The city is currently looking at the feasibility of impelenting a customized transit system outside the auspices of BC Transit. (Townsman file photo)

The city is currently looking at the feasibility of impelenting a customized transit system outside the auspices of BC Transit. (Townsman file photo)

Cranbrook to continue BC Transit services, but eyes independent options

Cranbrook City council has approved an annual operating agreement with BC Transit to provide local transit services until 2023, amid a review of the local system and consideration of moving to on-demand options.

The review, which is being conducted by a contracted analyst independent from BC Transit, was prompted by preconceptions of empty buses running routes throughout the city, identifying system inefficiencies, and justifying the escalating cost of providing fixed route services.

While the analyst made a number of conclusions in the vein of providing options to council, the review also highlighted the complexity of the transit-related issues in the city.

“Make no mistake, the local bus operator and the bus drivers for Cranbrook do an excellent job,” said Mark Fercho, the Chief Administrative Officer for the City of Cranbrook, at the conclusion of a presentation to council.

“The efficiency that they operate the bus service in Cranbrook with, it would be tough to beat. They do a great job as far as efficiently operating the system.

“What the issue is, is the interface with the system to the customer and meeting that customers needs in Cranbrook, and that’s not their job. Their job is to run the buses around as efficiently as possible, and they do that. The job of where the routes go, where the stops are, all of that is on the shoulders of BC Transit.”

A key conclusion from the analysts’s report is that on-demand transit services are applicable in Cranbrook, as a way to replace under-performing routes and provide a customized transit option.

Additionally, the review also discovered that Cranbrook does not have a transit service standard, a document that lays out the service contract between the city and its customers, as well as the decision making framework for budget and surface-level decisions.

BC Transit has conducted two reviews of the system over the last decade, but a new review is currently on hold as the organization is using Cranbrook as a case-study for a province-wide framework on providing on-demand transit services.

There is no timeline for the completion of the latest review and BC Transit is not committing to implementing on-demand service in the city, according to a staff report.

BC Transit is the provincial organization that provides transit systems to B.C. municipalities through third-party operators.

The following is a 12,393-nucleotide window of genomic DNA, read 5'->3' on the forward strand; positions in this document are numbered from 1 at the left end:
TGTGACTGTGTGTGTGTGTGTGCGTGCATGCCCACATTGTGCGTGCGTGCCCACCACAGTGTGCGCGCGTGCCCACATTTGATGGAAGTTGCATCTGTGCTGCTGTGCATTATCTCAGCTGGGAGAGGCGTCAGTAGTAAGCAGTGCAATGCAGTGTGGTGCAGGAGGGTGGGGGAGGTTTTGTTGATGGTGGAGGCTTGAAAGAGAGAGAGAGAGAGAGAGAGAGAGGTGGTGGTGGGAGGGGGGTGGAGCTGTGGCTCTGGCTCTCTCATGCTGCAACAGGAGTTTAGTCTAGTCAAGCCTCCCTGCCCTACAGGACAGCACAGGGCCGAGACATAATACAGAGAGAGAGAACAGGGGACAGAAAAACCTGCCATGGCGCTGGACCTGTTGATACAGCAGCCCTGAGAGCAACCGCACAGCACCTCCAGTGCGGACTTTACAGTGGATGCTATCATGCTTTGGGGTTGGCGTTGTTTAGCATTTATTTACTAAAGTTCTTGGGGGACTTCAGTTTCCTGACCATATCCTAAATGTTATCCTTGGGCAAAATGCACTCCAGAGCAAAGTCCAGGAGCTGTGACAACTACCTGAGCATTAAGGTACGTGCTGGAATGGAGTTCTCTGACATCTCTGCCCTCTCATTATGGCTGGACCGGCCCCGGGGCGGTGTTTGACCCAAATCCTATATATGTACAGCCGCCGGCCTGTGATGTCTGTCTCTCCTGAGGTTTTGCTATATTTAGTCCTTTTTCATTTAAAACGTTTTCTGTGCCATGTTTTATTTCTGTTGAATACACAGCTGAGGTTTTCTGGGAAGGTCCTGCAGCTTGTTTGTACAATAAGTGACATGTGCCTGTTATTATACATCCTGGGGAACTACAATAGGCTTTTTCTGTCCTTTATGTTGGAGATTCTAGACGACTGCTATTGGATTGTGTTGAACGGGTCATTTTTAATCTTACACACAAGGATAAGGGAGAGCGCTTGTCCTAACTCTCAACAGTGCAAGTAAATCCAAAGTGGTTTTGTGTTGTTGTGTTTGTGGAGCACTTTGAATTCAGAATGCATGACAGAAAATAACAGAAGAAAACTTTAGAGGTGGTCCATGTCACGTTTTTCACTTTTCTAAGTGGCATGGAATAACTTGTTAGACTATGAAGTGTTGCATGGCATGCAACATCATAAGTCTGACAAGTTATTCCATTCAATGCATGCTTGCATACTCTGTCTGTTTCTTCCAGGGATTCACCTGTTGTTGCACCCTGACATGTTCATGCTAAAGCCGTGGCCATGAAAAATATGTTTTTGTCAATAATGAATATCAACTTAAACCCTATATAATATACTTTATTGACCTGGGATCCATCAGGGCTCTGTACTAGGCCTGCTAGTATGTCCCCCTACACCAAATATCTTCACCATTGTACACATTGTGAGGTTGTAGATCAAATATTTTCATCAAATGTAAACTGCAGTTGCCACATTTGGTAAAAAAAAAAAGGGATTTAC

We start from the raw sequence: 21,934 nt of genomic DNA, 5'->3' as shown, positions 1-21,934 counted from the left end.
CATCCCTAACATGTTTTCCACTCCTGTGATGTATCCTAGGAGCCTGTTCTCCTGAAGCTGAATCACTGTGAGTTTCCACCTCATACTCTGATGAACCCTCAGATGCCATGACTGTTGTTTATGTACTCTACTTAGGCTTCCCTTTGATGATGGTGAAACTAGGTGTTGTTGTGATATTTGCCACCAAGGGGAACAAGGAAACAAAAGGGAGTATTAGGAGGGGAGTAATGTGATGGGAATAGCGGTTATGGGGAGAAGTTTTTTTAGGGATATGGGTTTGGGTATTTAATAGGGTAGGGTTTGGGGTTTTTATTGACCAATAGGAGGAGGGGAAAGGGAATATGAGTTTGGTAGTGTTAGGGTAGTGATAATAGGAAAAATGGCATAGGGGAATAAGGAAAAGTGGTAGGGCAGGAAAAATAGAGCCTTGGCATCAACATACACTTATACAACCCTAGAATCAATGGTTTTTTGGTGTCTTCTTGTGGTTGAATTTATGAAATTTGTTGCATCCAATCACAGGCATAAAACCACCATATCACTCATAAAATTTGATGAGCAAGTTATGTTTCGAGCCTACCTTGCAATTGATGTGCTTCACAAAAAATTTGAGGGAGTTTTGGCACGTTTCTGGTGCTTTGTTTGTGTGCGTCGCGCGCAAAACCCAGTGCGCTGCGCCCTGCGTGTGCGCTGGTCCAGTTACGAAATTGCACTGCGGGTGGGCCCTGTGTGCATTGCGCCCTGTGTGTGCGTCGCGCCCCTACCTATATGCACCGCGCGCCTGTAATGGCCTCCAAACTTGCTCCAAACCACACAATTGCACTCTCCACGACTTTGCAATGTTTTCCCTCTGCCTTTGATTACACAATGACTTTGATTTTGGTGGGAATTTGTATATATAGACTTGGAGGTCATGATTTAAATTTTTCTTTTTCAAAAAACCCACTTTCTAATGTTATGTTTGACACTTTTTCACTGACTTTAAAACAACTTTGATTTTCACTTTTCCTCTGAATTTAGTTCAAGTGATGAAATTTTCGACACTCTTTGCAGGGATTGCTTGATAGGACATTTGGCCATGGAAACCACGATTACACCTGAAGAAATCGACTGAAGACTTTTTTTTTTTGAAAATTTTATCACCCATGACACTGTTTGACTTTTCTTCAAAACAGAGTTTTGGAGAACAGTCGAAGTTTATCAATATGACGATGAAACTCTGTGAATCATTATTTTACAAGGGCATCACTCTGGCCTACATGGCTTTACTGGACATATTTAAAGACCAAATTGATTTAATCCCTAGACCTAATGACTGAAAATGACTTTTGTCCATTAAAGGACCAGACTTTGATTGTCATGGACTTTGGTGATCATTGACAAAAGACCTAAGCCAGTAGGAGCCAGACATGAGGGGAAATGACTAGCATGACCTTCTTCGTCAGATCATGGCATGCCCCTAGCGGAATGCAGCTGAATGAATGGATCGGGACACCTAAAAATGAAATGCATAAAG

In Cranbrook, BC Transit designed the route system, but the city has limited influence in making unilateral changes, as it is managed by BC Transit and operated by a third-party contractor.

Should the city divorce BC Transit’s system and move to it’s own third-party provider, it would lose provincial subsidized funding, which covers just over half of the city’s transit costs.

For the existing operating year, total transit costs between fixed route and custom transit (handyDART) services in Cranbrook is budgeted at $2.1 million, with the city’s cost share at $894,200.

That translates into a city’s cost share of $62.40 per service hour for fixed route transit, and $31 per hour for custom transit service.

As it stands right now, the city has eight routes that operate throughout the week. Previous route analysis shows that Route 1 (which loops around Walmart and the Tamarack Mall) and Route 5 (which has stops near Mount Baker Secondary School, East Kootenay Regional Hospital and the College of the Rockies) are the highest performing routes, in terms of ridership.

The analysis also offered optimization options, such as hiring a transit coordinator to work with BC Transit and find system efficiencies, or a hybrid option where BC Transit operates certain routes, while a third-party contracted by the city offers custom on-demand options.

While the city will receive the analyst’s report, a decision will be made in the near future over using the same consultant to take a deeper dive into some of the identified issues.

The next steps potentially include participating in BC’s on-demand feasibility study and to consider public engagement over the winter months to gauge perceptions of the existing system, service gaps, community priorities and appetite for custom transit services.